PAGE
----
It may not be the city it once was (and the video below acknowledges that) but the strategic importance of the city meant control of the Lake Erie coastline and complete control of the Maumee River, a critical trade and transportation hub.
The Toledo War (as it came to be called) sparked more than just a long-lasting rivalry. Ohio’s importance as a swing state for Andrew Jackson’s Democrats led to political corruption that put the Toledo area in Ohio’s borders, even though Michigan was (technically) right.
At this point, it’s important to tell the reader that this author and the narrator of the video below are both Ohioans.
The “war” did turn into armed conflict, firing a total of 50 bullets and injuring one militiaman in the leg. And Jackson removed the governor of Michigan. At the time Michigan was a U.S. territory, so its governor was a Presidential appointee, which is how Jackson was able to sack him.
But while Ohio won the war for Toledo, Michigan gained its statehood AND its resource-rich upper peninsula as an extra point.
The record remained 1-1 for another 60 years when the states began to settle their scores through college football.
On Dec. 7, 1941, the Empire of Japan launched a brutal attack on Pearl Harbor, killing over 2,300 American military personnel and catapulting the U.S. into World War II. After nearly four years of fierce fighting, Japan agreed to the terms of surrender as laid out in the Potsdam Declaration. On August 14th, 1945, this decision was broadcast across Japan.
A few weeks later, thousands of brave men gathered on the USS Missouri to witness a historic event as Gen. Douglas MacArthur, accompanied by Adms. Chester Nimitz and William Halsey, met with the Japanese delegation. Officials signed the Japanese Instrument of Surrender on September 2, 1945, finally putting a stop to the war and securing victory for the Allies.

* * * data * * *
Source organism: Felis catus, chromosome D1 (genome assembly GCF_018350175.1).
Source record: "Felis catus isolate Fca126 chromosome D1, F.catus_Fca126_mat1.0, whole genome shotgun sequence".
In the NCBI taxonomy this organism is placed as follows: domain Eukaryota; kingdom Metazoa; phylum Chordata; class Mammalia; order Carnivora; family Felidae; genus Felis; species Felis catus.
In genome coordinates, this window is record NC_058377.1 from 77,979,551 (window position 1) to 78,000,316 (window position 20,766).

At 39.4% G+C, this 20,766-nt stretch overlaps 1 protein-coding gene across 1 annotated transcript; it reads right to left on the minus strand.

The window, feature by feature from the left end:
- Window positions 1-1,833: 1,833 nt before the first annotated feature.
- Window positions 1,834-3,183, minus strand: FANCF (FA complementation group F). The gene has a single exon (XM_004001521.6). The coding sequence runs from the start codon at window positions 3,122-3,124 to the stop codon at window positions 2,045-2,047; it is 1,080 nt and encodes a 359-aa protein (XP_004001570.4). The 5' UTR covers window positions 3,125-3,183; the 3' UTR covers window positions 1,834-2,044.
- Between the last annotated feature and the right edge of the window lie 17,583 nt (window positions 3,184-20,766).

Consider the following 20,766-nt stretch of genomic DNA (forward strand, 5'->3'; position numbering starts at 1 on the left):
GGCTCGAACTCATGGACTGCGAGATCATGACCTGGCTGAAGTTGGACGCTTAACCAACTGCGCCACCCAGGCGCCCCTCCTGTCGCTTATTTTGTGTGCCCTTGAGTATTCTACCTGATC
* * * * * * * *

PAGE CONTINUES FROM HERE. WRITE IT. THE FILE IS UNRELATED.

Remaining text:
Tragically, between the announcement of the surrender and the signing of the document, despite an active ceasefire, one last American life was lost.
During the war, Sgt. Anthony J. Marchione served as an aerial photographer with the 20th Combat Reconnaissance Squadron. On August 18, 1945, Marchione was on a mission to gather evidence that the Japanese were indeed complying with the ceasefire when the B-32 he was aboard took enemy fire.
Japanese machine guns ripped into the side of the B-32’s metal skin, creating a shower of shrapnel inside the cabin. Marchione noticed one of the crew members was gravely wounded and he rushed over. As the brave photographer helped his brother-in-arms, another barrage of enemy gunfire rained down on the American bomber.
The second round of incoming fire struck Marchione. He bled to death aboard his plane in the skies over Tokyo that Saturday afternoon. Sgt. Marchione’s tragic, untimely death has the dubious distinction of being the very last of World War II.
The aerial photographer was about a month away from celebrating his 20th birthday.
After enlisting in the U.S. Marine Corps in 1966, Raymond Clausen was trained as a helicopter mechanic and had already completed a tour of duty before heading back to the jungles of Vietnam — against his mother’s wishes.
Continuing his military service was something Clausen felt like he had to do.
On Jan. 31, 1970, Clausen would go above and beyond his call of duty as his helicopter deployed to the enemy-infested area near Da Nang in South Vietnam.
Clausen’s crew’s mission was to search for enemy activity in the area when, suddenly, they noticed some concealed bunkers near the tree line.
Directed by higher command, Clausen and his crew landed in a nearby grassy field. Once the troops dismounted from the cargo bay, the helicopters lifted out and patrolled in circles, approximately 1,500 feet above the LZ.
Shortly after, the enemy engaged the ground troops, causing them to disperse, fanning outward. As they separated, Marines stepped on the various landmines in the area.
Clausen knew he had to help the troops below, so he leaned out of the helicopter’s window and directed his pilot as he landed the bird in a safe area to retrieve the wounded Marines.
Once they landed, Clausen leaped from the aircraft with a stretcher and ran through the minefield and helped carry the wounded Marines back to his helicopter.
Clausen knowingly made six separate trips across a minefield and is credited with saving 18 Marines that day. Once he knew all the men were accounted for, he signaled to the pilot to take off, taking the men to safety.
In total, Clausen has logged more than 3,000 hours of flight time as a crew chief and earned 98 air medals during his career.
President Nixon awarded Marine veteran Raymond Clausen the Medal of Honor on Jun. 15, 1971
Check of Medal of Honor Book‘s video below to hear one Marine’s heroic tale of sacrifice and determination: